The state's political picture also doesn't reflect the North Carolina of 2008, when Democrats retained their near-lock on legislative and executive branches, thanks in part to Obama's coattails.
Two years later, economic concerns helped Republicans win control of the state Legislature for the first time in 140 years.
Things didn't get any better for state Democrats this year. Democratic Gov. Beverly Perdue decided against an uphill re-election fight, leaving the party scrambling to find a candidate. Then the executive director of the state party quit amid sexual harassment allegations, and the national party was unable to nudge aside state party Chairman David Parker, who had approved a settlement with the alleged victim, a party employee who alleged he was fired for speaking up.
But Democratic strategists say none of these issues will matter once the convention begins and the party starts delivering its message to voters.
"Those things may be headaches and may be bothersome but in the great scheme of things don't matter," said Gary Pearce, a longtime Democratic consultant in North Carolina who worked with former four-term Gov. Jim Hunt and ex-U.S. Sen. John Edwards. "They made a strategic decision early on that we want to go to North Carolina to send a signal that we are challenging Romney in what should be his home turf."
Obama won the state in 2008 by more than 14,000 votes. But his success that year also camouflaged a statewide political climate that for decades has been inherently conservative at its base, but marked by a progressive element that grew out of the state's prestigious university system and focused upon improving education.
During the civil rights era, North Carolina largely avoided the violence and official defiance of segregation that occurred in neighboring states. Political leaders sought to attract new business by promising to keep the peace. However, state voters repeatedly returned Republican Sen. Jesse Helms to Washington over three decades, even with his racially tinged campaigns.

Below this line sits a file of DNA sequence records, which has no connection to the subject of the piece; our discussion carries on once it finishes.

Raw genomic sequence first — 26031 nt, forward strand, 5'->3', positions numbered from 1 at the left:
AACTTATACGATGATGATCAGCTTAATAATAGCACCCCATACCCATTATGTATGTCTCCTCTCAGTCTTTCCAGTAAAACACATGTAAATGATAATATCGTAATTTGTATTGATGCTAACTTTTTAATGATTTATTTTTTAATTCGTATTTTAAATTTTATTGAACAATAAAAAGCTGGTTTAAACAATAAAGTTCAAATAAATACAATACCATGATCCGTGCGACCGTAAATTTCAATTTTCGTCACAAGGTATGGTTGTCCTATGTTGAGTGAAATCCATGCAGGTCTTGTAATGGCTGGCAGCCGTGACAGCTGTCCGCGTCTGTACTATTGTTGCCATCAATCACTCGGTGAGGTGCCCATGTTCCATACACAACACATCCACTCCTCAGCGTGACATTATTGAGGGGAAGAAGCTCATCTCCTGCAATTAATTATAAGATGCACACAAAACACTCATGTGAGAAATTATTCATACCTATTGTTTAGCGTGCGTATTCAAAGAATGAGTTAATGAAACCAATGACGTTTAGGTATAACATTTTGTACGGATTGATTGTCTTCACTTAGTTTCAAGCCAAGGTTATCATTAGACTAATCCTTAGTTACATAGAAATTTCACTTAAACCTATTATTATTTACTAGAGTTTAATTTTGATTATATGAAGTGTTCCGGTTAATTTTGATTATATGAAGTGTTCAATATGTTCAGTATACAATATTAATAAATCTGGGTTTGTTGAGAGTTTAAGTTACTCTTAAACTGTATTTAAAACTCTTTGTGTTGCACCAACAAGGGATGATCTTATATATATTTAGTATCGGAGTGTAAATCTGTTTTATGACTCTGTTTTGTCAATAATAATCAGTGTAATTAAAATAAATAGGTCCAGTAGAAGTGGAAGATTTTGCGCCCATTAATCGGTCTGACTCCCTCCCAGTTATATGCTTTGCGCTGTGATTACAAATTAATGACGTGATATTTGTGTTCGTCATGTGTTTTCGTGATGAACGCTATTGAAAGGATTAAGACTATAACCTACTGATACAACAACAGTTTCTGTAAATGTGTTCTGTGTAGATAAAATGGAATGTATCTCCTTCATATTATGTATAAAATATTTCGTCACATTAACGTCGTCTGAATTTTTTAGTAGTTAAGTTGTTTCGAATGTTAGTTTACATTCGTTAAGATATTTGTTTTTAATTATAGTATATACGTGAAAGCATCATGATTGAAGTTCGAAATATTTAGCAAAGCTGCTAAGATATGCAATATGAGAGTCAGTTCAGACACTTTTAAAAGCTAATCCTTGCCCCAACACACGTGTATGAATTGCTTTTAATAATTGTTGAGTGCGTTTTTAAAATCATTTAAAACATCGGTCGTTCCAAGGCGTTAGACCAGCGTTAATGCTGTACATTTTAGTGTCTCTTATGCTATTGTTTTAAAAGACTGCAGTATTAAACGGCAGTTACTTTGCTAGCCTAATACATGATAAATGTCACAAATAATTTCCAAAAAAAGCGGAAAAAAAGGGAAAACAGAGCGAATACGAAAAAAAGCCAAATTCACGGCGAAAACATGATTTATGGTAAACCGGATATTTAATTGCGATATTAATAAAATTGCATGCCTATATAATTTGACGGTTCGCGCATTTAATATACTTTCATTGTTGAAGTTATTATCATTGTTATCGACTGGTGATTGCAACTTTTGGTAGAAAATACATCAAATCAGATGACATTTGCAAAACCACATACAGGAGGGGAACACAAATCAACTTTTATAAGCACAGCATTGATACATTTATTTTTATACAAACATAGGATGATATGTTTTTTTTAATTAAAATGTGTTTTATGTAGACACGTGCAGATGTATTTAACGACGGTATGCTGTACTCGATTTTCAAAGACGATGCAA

While liberal voters in cities such as Charlotte or Chapel Hill can be expected to turn out for Obama, many registered Democrats in smaller towns such as Greenville and Goldsboro felt the national party left them behind years ago.
"There's a loyalty to the Democratic Party," said Kareem Crayton, a University of North Carolina law professor who studies issues of politics and race, "but that loyalty doesn't necessarily extend to the national party."
For now, North Carolina has the markings of a battleground state for its 15 electoral votes.
The TV airwaves have lit up with advertisements from both campaigns and super PACs in North Carolina, where at least $56 million worth of commercials have run so far. Both sides are investing heavily in voter-outreach and volunteer efforts.
"The Democrats in `08 did an exceptional job of registering voters and getting voters to the polls and the Republicans did a poor job," said Republican state Senate leader Phil Berger, but "I suspect that what you're going to see this time is both parties doing a good job of getting voters (out)."
The Republicans' 20 or so "victory" campaign offices still fall short of the 40 Obama for America locations in North Carolina. The 2008 campaign never left the state, as Obama for America kept volunteers organized to push his agenda and support allies in local elections.
Obama's "grassroots organization is connected to communities across the state in ways Romney's campaign just cannot match," said Cameron French, Obama's North Carolina campaign press secretary.
And yet the increasing number of independent voters in North Carolina -- 1.6 million today compared to 1.3 million at this time in 2008 -- adds to the uncertainty over November's outcome.
At first glance, "you probably would have thought this was the same state," Crayton said. "It goes to show how much a slight shift (in) the politics can make a competitive state change."